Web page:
2020 has been a rough year for a lot of people. In some way, we’re all grieving over what’s been lost – people, pets, plans, simply the freedoms that we once took for granted as “normal.” With that sense of loss comes sadness and pain, especially strong for those who have lost loved ones.

Loss, specifically death, sits at the core of I Am Dead, a new game from the makers of Hohokum and Wilmot’s Warehouse, under the publisher umbrella of indie heavyweight Annapurna Interactive. However, there is no brooding over the misery associated with absence in this touching puzzle adventure. Instead, the game provides heart-warming reassurance that the departed aren’t really gone. They live on in the memories of those that knew them, and artefacts associated with their existence.

Those two aspects are key to the gameplay in I Am Dead. You assume the role of Morris Lupton, recently deceased museum curator from the quaint island settlement of Shelmerston. Reunited in death with his beloved dog Sparky, Morris is tasked with finding a new ghostly custodian for the island. Filling this role will stop the Shelmerston volcano from erupting and destroying everything, and everyone.

Morris and Sparky embark on a four-step process to determine the best candidate from several ghostly options. Step one: Use Morris’s new supernatural powers to enter the memories of those who knew the potential custodian. Step two: Based on those memories, locate the items that were important to the candidate in life, again using Morris’s “supernatural x-ray” to see and pass through objects. Step three: Use the mementos to summon the ghost. Step four: Chat with them about assuming the role of island protector.

At its heart, I Am Dead is a hidden object game. It’s colourful and meticulously designed, but its mechanics do not advance beyond “find a thing,” usually by manipulating the camera. Such simplicity is in the game’s favour in terms of expanding its audience, of course. I Am Dead is an excellent game for families to play together, encouraging shape recognition and puzzle-solving in children.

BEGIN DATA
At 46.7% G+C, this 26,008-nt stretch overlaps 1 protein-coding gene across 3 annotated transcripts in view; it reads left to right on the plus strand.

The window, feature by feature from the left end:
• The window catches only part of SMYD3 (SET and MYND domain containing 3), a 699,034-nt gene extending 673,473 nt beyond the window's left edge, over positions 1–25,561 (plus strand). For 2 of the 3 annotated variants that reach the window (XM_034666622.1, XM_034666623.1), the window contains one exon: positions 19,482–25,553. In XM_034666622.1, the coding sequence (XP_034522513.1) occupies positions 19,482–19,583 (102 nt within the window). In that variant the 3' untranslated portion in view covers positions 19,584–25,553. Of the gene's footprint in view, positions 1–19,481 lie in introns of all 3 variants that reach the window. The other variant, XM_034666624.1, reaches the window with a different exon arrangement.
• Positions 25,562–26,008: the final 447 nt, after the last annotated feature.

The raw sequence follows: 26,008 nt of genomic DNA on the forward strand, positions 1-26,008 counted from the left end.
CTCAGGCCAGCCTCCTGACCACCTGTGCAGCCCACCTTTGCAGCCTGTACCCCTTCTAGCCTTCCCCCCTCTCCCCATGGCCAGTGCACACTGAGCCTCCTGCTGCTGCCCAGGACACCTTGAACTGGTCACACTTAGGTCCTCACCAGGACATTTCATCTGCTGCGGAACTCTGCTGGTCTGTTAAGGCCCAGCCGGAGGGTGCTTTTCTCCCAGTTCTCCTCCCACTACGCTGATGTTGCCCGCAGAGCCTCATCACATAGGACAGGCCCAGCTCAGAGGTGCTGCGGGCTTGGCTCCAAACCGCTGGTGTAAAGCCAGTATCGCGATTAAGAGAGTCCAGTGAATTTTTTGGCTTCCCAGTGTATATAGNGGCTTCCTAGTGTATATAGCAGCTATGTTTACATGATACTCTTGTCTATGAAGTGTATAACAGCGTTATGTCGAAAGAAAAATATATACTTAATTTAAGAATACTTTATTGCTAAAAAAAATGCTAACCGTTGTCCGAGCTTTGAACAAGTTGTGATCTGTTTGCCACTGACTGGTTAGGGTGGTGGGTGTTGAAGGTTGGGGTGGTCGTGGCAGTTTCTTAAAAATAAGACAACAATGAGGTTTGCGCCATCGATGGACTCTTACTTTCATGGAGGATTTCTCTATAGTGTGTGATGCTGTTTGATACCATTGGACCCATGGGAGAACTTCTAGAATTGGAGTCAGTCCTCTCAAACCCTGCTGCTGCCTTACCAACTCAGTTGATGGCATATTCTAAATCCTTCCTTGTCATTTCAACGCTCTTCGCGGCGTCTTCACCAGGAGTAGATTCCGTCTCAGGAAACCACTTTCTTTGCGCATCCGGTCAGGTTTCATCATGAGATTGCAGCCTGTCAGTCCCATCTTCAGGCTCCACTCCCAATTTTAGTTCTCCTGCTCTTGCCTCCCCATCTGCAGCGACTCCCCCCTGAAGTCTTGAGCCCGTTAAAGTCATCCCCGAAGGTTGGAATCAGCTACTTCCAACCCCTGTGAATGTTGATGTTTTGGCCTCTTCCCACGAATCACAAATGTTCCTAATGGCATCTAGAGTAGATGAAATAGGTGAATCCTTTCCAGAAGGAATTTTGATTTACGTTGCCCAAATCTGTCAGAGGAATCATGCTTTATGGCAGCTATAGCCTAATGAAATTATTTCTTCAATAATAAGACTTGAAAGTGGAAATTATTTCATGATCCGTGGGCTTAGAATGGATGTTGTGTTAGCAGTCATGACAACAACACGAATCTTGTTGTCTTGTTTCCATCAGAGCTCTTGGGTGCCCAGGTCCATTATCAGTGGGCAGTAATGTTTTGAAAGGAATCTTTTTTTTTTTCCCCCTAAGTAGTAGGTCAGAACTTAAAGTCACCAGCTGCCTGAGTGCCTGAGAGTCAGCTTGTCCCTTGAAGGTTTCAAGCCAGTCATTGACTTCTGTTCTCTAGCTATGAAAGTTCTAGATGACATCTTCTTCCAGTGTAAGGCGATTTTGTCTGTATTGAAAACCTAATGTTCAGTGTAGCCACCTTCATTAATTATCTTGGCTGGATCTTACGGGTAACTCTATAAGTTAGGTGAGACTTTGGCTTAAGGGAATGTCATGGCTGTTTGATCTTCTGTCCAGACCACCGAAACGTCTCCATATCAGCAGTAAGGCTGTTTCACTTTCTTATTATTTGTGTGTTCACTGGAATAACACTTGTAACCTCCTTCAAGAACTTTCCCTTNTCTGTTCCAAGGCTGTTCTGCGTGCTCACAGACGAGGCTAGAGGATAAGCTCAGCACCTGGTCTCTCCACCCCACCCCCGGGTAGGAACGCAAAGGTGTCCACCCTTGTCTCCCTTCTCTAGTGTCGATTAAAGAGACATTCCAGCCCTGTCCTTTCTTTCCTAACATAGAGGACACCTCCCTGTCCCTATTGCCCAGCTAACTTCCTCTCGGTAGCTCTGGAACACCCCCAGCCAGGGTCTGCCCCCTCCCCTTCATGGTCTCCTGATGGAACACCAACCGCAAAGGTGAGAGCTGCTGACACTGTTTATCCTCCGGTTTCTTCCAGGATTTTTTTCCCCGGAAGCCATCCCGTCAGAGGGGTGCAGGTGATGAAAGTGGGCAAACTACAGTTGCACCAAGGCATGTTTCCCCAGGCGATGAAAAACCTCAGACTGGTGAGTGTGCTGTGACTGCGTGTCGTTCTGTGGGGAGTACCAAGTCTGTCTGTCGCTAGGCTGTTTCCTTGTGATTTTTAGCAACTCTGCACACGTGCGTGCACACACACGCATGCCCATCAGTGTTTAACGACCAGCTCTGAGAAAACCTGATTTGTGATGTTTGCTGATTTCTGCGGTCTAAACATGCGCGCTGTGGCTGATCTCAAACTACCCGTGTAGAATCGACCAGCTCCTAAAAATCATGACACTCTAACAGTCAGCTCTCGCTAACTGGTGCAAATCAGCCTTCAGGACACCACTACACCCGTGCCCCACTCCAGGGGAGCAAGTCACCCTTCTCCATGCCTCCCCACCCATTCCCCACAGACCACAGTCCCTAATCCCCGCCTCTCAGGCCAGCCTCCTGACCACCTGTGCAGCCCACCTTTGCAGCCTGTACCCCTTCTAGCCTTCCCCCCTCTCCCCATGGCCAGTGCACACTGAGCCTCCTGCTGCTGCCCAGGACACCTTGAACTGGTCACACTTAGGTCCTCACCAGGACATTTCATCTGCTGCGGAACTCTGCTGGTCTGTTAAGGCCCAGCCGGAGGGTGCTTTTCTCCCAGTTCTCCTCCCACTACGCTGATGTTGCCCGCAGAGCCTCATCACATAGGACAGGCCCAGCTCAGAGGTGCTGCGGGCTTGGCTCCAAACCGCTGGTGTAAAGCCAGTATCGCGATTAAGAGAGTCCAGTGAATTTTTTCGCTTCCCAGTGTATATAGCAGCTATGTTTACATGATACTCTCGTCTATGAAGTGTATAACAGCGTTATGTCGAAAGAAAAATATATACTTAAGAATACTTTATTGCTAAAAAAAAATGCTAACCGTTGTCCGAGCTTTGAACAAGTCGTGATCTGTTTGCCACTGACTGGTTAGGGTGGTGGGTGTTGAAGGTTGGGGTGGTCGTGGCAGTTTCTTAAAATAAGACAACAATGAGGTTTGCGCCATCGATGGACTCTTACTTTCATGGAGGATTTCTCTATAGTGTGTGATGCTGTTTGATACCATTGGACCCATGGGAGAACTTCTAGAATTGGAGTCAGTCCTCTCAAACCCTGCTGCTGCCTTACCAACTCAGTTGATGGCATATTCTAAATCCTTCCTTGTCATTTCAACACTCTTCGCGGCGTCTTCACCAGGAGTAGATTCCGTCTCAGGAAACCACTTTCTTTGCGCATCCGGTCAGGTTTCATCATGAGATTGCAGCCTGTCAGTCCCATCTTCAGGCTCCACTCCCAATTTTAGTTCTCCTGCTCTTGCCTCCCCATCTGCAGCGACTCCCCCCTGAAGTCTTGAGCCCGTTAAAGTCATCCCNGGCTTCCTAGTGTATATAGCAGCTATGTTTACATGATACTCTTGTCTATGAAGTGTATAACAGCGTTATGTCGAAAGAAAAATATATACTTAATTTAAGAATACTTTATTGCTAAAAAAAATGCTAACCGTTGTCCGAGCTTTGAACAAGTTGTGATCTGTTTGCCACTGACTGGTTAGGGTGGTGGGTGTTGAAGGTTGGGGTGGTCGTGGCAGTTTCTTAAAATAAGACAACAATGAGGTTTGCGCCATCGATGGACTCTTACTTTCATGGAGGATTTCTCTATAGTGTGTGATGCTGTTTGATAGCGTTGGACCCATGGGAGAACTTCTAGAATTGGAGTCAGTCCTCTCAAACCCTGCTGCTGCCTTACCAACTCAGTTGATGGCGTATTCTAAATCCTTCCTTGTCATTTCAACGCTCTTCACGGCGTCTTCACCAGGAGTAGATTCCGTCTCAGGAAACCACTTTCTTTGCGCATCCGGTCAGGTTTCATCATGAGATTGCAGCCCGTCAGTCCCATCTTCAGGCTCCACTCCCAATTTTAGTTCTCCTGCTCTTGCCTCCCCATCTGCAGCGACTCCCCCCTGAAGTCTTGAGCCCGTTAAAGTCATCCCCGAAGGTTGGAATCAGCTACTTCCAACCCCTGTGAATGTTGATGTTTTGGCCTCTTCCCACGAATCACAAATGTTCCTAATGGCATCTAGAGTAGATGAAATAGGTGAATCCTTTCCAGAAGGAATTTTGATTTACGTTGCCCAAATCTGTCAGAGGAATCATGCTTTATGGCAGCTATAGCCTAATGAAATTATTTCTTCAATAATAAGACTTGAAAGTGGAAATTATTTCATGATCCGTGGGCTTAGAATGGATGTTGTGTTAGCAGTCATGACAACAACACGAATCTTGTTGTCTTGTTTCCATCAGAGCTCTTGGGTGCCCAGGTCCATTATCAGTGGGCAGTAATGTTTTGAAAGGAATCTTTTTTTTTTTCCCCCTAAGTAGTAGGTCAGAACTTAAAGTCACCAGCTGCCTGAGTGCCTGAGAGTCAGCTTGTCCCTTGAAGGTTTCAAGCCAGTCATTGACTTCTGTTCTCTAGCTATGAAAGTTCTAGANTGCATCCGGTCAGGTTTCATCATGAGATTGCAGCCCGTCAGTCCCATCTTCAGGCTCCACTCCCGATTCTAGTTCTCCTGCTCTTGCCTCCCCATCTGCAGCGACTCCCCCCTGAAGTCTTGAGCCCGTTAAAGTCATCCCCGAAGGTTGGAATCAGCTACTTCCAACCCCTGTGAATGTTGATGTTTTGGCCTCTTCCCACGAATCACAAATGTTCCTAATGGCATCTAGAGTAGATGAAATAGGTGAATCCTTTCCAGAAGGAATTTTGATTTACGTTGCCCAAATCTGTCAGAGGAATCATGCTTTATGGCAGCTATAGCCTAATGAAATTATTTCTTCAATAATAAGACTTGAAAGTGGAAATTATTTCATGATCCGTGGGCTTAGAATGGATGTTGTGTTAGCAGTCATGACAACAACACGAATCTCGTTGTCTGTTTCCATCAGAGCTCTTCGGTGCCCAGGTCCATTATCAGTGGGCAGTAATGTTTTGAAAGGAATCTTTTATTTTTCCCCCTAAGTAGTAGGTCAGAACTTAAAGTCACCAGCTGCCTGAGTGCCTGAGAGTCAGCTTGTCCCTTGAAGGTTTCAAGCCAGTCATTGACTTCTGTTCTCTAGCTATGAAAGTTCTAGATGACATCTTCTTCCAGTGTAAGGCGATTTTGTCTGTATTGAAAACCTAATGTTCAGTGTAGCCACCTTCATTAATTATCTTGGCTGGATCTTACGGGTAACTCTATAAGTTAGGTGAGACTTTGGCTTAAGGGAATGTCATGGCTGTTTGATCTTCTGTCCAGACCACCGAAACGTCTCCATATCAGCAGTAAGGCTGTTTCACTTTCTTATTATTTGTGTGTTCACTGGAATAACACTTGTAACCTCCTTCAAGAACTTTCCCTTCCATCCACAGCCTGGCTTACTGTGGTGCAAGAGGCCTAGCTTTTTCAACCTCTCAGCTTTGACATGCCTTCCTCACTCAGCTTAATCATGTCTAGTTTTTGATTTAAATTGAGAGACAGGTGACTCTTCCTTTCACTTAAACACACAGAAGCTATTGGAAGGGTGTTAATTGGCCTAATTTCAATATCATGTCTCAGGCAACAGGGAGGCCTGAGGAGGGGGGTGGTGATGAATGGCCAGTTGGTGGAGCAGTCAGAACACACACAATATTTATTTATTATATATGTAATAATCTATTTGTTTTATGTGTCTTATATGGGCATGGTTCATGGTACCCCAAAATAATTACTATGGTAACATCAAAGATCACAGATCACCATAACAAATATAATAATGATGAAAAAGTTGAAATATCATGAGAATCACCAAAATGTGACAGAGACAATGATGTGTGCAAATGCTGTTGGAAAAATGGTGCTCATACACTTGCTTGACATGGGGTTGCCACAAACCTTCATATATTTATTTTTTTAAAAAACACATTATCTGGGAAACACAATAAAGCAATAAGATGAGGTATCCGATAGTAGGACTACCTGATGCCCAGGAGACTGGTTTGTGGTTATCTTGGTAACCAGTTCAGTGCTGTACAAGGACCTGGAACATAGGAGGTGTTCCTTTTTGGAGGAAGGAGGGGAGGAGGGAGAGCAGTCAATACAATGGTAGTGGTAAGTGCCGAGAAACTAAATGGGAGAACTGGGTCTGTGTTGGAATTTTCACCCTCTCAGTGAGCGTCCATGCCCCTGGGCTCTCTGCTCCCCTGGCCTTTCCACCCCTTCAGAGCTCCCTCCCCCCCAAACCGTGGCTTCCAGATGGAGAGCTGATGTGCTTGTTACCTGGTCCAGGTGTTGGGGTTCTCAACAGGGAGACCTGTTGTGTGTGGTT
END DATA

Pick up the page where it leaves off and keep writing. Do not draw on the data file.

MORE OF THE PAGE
There are three different types of hidden object challenges in I Am Dead, and committing to completing all three will likely push your playthrough time beyond the main game’s five- to six-hour mark.

The first objective is to find items that advance the plot, as already mentioned. As the game progresses, environments expand and become increasingly complex, with cross-section imbedded in cross-section, embedded in cross-section. You start in a lighthouse, and later have to scan an entire bustling quayside for characters and clues (although these puzzles are never particularly hard). Secondly, there are collectibles in each zone, in the form of Plasticine-like creatures called Grenkins who hide in abstract shapes. Finally, and providing the greatest difficulty, there are optional cryptic riddles from trickster character Mr. Whitstable.

There is far more literal than figurative depth to I Am Dead’s gameplay, and the game dials its quirkiness up to a twelve. This is a universe where the human inhabitants of Shelmerston live alongside toast-loving fish folk, toucan people flock to the island for their holidays, the local lighthouse is a yoga retreat, and there is an apple-headed art critic roaming about. It’s odd, and with its idiosyncrasies slapped on so thick, early during my playthrough I didn’t think I would enjoy the game at all.

Something happened though.

Much like Morris, the passionate lifelong protector of island lore, I slowly fell in love with Shelmerton and its peculiar inhabitants. I was won over by I Am Dead’s charm, good spirit and intricate, lovingly crafted world. Despite the buckets of eccentricity dumped on the player, beneath it all is the hook of relatable characters and recognisable stories.

Morris’s dive into memories dredges up the life stories of ordinary people. There’s a widower father trying to connect with, but clashing, with his spirited daughter; the awkward, but good-hearted loner who gets on better with animals than people; the childhood sweethearts who needed time apart for their love to mature. Benefiting from naturalistic voice performances, these tales are tenderly told, and ring true. They have a lot to say about the legacies that people leave behind. They spotlight the memories that last; what we think is important versus what is really meaningful.

Ultimately, that’s what gives I Am Dead its potency. Beneath its eccentricities, and despite its simple, non-evolving gameplay are bittersweet reassurances that death is not the end – for the deceased and the living that loved them. Best played leisurely with a controller, it’s a game you won’t easily forget. And it feels kind of needed at the moment.

I Am Dead is out now for PC and Nintendo Switch, having finally released on October 8.

Last Updated: October 16, 2020

I Am Dead
I Am Dead is a deceptively charming and emotionally potent experience. It’s hard not to be won over by its good spirit and intricate, lovingly crafted world. Despite its simple gameplay and heavy dose of eccentricity, it's a tender reflection on ordinary lives, death and the power of memory. A game that will linger in the memory.
I Am Dead was reviewed on PC
77 / 100

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